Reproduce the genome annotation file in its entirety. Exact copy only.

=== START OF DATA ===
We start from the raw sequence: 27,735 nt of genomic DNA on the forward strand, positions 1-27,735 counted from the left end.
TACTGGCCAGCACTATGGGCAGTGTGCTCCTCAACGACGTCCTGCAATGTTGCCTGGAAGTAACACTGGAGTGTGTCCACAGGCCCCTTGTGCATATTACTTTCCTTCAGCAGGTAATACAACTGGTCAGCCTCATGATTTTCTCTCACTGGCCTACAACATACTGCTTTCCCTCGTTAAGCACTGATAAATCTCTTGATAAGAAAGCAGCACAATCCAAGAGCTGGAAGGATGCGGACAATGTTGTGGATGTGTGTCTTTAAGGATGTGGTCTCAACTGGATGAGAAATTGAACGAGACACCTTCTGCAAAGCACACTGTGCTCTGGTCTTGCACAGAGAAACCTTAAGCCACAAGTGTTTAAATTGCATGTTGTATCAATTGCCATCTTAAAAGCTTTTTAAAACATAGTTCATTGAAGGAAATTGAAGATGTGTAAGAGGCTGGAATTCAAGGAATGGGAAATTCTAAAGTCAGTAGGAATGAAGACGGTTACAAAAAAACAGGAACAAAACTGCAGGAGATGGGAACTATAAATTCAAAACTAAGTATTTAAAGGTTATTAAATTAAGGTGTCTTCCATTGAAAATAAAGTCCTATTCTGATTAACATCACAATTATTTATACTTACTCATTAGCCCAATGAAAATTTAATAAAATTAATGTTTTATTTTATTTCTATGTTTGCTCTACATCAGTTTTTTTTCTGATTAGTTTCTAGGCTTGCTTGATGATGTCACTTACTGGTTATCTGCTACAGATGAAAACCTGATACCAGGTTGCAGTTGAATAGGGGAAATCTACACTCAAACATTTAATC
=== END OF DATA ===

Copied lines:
We start from the raw sequence: 27,735 nt of genomic DNA on the forward strand, positions 1-27,735 counted from the left end.
TACTGGCCAGCACTATGGGCAGTGTGCTCCTCAACGACGTCCTGCAATGTTGCCTGGAAGTAACACTGGAGTGTGTCCACAGGCCCCTTGTGCATATTACTTTCCTTCAGCAGGTAATACAACTGGTCAGCCTCATGATTTTCTCTCACTGGCCTACAACATACTGCTTTCCCTCGTTAAGCACTGATAAATCTCTTGATAAGAAAGCAGCACAATCCAAGAGCTGGAAGGATGCGGACAATGTTGTGGATGTGTGTCTTTAAGGATGTGGTCTCAACTGGATGAGAAATTGAACGAGACACCTTCTGCAAAGCACACTGTGCTCTGGTCTTGCACAGAGAAACCTTAAGCCACAAGTGTTTAAATTGCATGTTGTATCAATTGCCATCTTAAAAGCTTTTTAAAACATAGTTCATTGAAGGAAATTGAAGATGTGTAAGAGGCTGGAATTCAAGGAATGGGAAATTCTAAAGTCAGTAGGAATGAAGACGGTTACAAAAAAACAGGAACAAAACTGCAGGAGATGGGAACTATAAATTCAAAACTAAGTATTTAAAGGTTATTAAATTAAGGTGTCTTCCATTGAAAATAAAGTCCTATTCTGATTAACATCACAATTATTTATACTTACTCATTAGCCCAATGAAAATTTAATAAAATTAATGTTTTATTTTATTTCTATGTTTGCTCTACATCAGTTTTTTTTCTGATTAGTTTCTAGGCTTGCTTGATGATGTCACTTACTGGTTATCTGCTACAGATGAAAACCTGATACCAGGTTGCAGTTGAATAGGGGAAATCTACACTCAAACATTTAATC